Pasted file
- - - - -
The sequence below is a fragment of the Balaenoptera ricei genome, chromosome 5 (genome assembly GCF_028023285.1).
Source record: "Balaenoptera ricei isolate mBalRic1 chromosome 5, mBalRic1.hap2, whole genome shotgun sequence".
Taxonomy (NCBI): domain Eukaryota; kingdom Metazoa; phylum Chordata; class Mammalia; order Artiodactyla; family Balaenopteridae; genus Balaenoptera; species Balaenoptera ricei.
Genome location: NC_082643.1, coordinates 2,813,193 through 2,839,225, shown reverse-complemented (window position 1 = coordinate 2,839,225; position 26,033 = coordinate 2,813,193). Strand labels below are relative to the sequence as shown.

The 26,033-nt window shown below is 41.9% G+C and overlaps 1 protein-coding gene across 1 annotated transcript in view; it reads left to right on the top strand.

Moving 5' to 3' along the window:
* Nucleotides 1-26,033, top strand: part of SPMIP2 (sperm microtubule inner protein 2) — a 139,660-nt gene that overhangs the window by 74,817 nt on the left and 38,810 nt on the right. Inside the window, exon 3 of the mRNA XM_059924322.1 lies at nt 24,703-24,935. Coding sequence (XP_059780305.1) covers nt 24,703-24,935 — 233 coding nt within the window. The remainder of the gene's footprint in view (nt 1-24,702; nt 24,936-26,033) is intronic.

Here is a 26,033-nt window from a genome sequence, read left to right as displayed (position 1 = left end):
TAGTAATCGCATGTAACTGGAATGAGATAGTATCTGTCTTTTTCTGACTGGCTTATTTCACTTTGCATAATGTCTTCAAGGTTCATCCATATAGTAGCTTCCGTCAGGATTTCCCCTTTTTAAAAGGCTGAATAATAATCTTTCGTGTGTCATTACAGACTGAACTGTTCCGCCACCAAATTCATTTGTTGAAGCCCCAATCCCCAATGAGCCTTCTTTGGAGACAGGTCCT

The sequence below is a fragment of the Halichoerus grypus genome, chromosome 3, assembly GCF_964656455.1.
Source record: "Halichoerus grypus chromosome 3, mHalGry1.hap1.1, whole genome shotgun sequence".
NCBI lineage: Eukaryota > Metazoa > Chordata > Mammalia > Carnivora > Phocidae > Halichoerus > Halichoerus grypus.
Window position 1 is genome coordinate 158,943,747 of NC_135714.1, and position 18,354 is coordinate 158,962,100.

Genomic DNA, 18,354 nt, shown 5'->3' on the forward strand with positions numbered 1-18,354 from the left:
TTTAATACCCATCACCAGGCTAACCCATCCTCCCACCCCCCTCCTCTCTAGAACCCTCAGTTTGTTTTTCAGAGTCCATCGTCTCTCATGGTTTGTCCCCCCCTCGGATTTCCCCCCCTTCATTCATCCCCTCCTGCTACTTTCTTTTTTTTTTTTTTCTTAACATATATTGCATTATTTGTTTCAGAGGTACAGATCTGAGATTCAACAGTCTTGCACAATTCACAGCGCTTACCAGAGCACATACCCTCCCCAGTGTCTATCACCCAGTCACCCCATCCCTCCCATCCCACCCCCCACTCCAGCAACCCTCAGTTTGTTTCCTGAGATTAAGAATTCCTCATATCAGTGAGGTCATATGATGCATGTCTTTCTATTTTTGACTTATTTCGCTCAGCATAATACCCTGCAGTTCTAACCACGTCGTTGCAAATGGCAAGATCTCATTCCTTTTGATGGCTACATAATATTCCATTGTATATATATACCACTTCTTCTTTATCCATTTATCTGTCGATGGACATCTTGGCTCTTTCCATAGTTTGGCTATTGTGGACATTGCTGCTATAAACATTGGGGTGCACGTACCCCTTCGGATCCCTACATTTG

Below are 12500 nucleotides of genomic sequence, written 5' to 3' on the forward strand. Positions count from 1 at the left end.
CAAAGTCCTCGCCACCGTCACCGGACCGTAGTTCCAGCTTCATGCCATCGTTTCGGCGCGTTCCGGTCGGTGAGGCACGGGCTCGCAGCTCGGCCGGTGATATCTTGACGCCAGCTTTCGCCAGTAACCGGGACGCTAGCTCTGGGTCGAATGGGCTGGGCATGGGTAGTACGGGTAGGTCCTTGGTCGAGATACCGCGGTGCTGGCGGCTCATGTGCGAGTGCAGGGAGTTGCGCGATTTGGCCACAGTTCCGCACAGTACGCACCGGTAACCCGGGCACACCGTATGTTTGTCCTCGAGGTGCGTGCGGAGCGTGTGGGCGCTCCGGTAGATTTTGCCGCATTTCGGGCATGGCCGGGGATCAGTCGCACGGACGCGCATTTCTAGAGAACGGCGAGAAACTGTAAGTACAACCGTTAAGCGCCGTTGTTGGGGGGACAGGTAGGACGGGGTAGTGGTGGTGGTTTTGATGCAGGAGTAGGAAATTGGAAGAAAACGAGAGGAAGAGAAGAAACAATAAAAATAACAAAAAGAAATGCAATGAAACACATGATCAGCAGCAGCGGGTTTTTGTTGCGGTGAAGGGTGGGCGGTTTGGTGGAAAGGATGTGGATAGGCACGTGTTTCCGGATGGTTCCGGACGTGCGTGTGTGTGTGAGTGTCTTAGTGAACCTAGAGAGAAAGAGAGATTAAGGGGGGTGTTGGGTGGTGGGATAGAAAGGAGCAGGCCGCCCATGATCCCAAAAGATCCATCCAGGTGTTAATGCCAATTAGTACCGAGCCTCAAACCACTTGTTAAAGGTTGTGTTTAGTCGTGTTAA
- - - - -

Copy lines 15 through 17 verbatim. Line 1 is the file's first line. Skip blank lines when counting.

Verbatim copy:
TTTAATACCCATCACCAGGCTAACCCATCCTCCCACCCCCCTCCTCTCTAGAACCCTCAGTTTGTTTTTCAGAGTCCATCGTCTCTCATGGTTTGTCCCCCCCTCGGATTTCCCCCCCTTCATTCATCCCCTCCTGCTACTTTCTTTTTTTTTTTTTTCTTAACATATATTGCATTATTTGTTTCAGAGGTACAGATCTGAGATTCAACAGTCTTGCACAATTCACAGCGCTTACCAGAGCACATACCCTCCCCAGTGTCTATCACCCAGTCACCCCATCCCTCCCATCCCACCCCCCACTCCAGCAACCCTCAGTTTGTTTCCTGAGATTAAGAATTCCTCATATCAGTGAGGTCATATGATGCATGTCTTTCTATTTTTGACTTATTTCGCTCAGCATAATACCCTGCAGTTCTAACCACGTCGTTGCAAATGGCAAGATCTCATTCCTTTTGATGGCTACATAATATTCCATTGTATATATATACCACTTCTTCTTTATCCATTTATCTGTCGATGGACATCTTGGCTCTTTCCATAGTTTGGCTATTGTGGACATTGCTGCTATAAACATTGGGGTGCACGTACCCCTTCGGATCCCTACATTTG

Below are 12500 nucleotides of genomic sequence, written 5' to 3' on the forward strand. Positions count from 1 at the left end.
CAAAGTCCTCGCCACCGTCACCGGACCGTAGTTCCAGCTTCATGCCATCGTTTCGGCGCGTTCCGGTCGGTGAGGCACGGGCTCGCAGCTCGGCCGGTGATATCTTGACGCCAGCTTTCGCCAGTAACCGGGACGCTAGCTCTGGGTCGAATGGGCTGGGCATGGGTAGTACGGGTAGGTCCTTGGTCGAGATACCGCGGTGCTGGCGGCTCATGTGCGAGTGCAGGGAGTTGCGCGATTTGGCCACAGTTCCGCACAGTACGCACCGGTAACCCGGGCACACCGTATGTTTGTCCTCGAGGTGCGTGCGGAGCGTGTGGGCGCTCCGGTAGATTTTGCCGCATTTCGGGCATGGCCGGGGATCAGTCGCACGGACGCGCATTTCTAGAGAACGGCGAGAAACTGTAAGTACAACCGTTAAGCGCCGTTGTTGGGGGGACAGGTAGGACGGGGTAGTGGTGGTGGTTTTGATGCAGGAGTAGGAAATTGGAAGAAAACGAGAGGAAGAGAAGAAACAATAAAAATAACAAAAAGAAATGCAATGAAACACATGATCAGCAGCAGCGGGTTTTTGTTGCGGTGAAGGGTGGGCGGTTTGGTGGAAAGGATGTGGATAGGCACGTGTTTCCGGATGGTTCCGGACGTGCGTGTGTGTGTGAGTGTCTTAGTGAACCTAGAGAGAAAGAGAGATTAAGGGGGGTGTTGGGTGGTGGGATAGAAAGGAGCAGGCCGCCCATGATCCCAAAAGATCCATCCAGGTGTTAATGCCAATTAGTACCGAGCCTCAAACCACTTGTTAAAGGTTGTGTTTAGTCGTGTTAA